Bitcoin: Have your cake and eat it too (Part 1)

By Michael Rosenblat
Published on May 20, 2017

Why isn’t bitcoin easier to use? It’s been around for 8 whole years, and it still isn’t as easy as other popular services like Paypal or Venmo. And if bitcoin isn’t easy to use, why do people even bother?

Every type of payment method can be rated according to three distinct characteristics: convenience, security, and privacy. For each of these aspects, a payment method can be good, bad, or somewhere in between. And from what we’ve seen so far, a payment method can only be good at one or two of these things, never all three.

Let’s chart out the most popular payment methods to see how things look. Imagine a triangle with each side representing one of these characteristics. We can then add various payment methods on this chart, placing them closer to the things they do well and further away from the things they do poorly:

Let’s start with the most basic payment method: cold hard cash. Cash has great privacy because it allows you to make anonymous purchases. It is also quite convenient since everyone accepts it. However, it’s not quite as convenient as it could be, because it’s not possible to send physical cash over the internet. On our chart we would place it close to privacy and convenience, but a little closer to the privacy side since convenience could be improved.

As you can see, it is far from the security side, which makes sense. Cash can easily be stolen or destroyed, and once it’s gone there is no way to get it back. People know this, which is why they tend to only keep a small amount of cash on hand and entrust the majority of their money to a specialist for safe keeping: banks.

Banks are very secure. Keeping money locked down is their specialty. They also offer various services to make it more convenient to move your money around, in the form of checks and wire transfers. Of course, this extra security and convenience comes at a cost. In order for your bank to serve you they need to know everything about your finances, including where your money comes from, how much you have, and who you give it to.

We will place them closest to security, while also near convenience. Like cash and security, banks are far from the privacy side of the triangle.

Although banks are often times more convenient than carrying around large amounts of cash, they tend to be quite slow for many types of payments. For this reason, more convenient payment methods like Venmo, Paypal, and credit cards have largely replaced checks and bank transfers. These methods are also more secure than cash because you can cancel a transaction if it has been made in error, but they tend to be less secure than a bank account, with email accounts being hacked and credit card numbers being stolen every day. For most people, the convenience factor is so great they are willing to overlook any other downsides, including the fact that these companies can close your account or lock up your funds at any time and for any reason.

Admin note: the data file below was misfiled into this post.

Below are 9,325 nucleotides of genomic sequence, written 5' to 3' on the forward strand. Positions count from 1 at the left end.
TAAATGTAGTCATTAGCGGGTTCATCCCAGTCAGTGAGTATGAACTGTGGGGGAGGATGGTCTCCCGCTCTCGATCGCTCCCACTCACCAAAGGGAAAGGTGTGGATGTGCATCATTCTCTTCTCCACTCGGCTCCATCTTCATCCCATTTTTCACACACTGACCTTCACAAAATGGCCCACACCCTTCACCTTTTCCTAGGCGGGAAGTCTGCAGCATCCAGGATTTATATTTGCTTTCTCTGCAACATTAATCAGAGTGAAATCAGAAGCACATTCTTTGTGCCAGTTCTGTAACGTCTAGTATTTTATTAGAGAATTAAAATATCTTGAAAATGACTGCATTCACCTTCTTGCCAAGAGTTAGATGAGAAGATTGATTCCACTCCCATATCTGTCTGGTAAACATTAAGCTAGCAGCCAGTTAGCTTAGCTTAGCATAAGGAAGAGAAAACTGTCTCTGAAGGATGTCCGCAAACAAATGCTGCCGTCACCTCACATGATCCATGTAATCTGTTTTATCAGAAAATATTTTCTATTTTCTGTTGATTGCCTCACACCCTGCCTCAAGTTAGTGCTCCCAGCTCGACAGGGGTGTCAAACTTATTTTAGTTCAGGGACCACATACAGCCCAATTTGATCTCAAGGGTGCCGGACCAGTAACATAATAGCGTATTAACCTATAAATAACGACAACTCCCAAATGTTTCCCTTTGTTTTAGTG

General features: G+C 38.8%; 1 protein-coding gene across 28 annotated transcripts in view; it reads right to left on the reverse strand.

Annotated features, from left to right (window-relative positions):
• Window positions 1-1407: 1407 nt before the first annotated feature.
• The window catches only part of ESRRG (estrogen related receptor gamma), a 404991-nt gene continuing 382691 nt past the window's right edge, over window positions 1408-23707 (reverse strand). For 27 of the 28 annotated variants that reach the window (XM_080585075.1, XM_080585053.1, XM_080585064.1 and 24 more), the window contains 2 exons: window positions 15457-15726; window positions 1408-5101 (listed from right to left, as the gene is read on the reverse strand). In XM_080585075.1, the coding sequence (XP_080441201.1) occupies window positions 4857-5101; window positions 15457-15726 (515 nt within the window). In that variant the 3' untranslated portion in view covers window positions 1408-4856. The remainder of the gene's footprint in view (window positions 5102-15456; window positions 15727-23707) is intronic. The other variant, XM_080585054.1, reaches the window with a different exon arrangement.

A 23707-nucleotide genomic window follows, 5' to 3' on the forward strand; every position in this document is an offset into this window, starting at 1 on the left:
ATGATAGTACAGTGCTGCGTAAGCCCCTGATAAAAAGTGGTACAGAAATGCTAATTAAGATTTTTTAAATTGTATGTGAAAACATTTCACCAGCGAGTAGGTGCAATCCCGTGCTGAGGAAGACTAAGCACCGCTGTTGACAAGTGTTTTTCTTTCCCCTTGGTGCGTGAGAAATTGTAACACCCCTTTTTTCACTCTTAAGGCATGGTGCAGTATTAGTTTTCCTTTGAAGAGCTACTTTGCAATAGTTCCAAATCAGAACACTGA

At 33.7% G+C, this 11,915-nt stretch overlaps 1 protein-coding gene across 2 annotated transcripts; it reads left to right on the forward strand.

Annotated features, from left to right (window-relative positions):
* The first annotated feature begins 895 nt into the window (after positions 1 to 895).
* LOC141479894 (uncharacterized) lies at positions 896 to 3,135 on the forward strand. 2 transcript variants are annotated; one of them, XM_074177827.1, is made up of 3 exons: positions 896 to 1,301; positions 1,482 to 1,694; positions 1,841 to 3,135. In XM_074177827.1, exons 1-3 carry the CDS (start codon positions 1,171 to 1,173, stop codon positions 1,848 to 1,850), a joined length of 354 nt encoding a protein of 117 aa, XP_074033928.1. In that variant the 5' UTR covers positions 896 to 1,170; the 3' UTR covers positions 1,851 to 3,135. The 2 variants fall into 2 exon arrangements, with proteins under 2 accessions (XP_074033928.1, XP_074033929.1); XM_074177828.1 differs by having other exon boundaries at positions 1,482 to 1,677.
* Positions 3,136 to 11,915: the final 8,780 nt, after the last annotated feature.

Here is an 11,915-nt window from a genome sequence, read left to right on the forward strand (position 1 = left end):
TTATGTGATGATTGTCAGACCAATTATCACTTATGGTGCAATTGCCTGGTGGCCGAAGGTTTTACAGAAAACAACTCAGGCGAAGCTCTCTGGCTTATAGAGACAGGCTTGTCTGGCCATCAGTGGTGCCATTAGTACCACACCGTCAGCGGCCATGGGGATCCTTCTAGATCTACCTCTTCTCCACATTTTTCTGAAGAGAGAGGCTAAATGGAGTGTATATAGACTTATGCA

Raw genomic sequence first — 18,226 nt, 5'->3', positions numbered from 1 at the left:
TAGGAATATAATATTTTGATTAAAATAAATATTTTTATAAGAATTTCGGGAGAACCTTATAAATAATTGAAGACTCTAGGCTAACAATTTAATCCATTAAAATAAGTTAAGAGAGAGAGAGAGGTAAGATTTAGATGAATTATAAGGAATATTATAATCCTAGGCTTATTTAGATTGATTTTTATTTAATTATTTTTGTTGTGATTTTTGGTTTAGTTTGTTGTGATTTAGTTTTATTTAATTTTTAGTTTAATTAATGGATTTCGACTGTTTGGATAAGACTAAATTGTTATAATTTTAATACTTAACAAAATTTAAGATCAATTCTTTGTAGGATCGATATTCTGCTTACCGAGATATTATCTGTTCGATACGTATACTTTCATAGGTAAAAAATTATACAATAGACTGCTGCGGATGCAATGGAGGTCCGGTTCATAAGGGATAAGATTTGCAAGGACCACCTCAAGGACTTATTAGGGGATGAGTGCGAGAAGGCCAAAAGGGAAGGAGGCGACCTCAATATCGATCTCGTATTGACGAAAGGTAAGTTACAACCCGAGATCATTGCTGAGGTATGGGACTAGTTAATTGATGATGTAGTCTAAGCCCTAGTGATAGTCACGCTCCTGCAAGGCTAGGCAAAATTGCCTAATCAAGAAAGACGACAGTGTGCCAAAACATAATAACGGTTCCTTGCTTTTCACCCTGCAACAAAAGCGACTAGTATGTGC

These options are basically an improvement on the banking model, so we’ll start on the chart next to banks and move up towards the convenience side. No improvement in privacy here.

So where does bitcoin fit in our chart? Although it may be difficult to use, and therefore inconvenient to get started, it has excellent security and privacy, which means it fills a space on our chart that was previously empty. This space, the intersection of security and privacy, was previously only occupied by gold, precious gems, or even cash (if stored in a safe instead of a wallet). However, those payment methods are too inconvenient, so we won’t even put them on the chart.

There is one problem with our chart. It shows the balance of each payment method’s focus on privacy, security, and convenience, but doesn’t actually show how well they do at these things. Even though bitcoin is far from the convenience line in terms of balance between these three characteristics, it’s already much more convenient than most banking services.

We think this is truly amazing, because for the first time a digital currency has the potential to be as convenient as a credit card while also providing levels of security and privacy that were previously thought impossible to achieve. Bitcoin is still a work-in-progress, but is always improving and evolving at a quick pace. At breadwallet, our goal is to maintain bitcoin’s high levels of security and privacy while also making it as convenient as possible. We are moving to the very center of the triangle. If we are successful, bitcoin will become the first payment method ever to perform equally well when it comes to privacy, security, and convenience.

In Part 2 we will explore why so many people value privacy, and why you should too.

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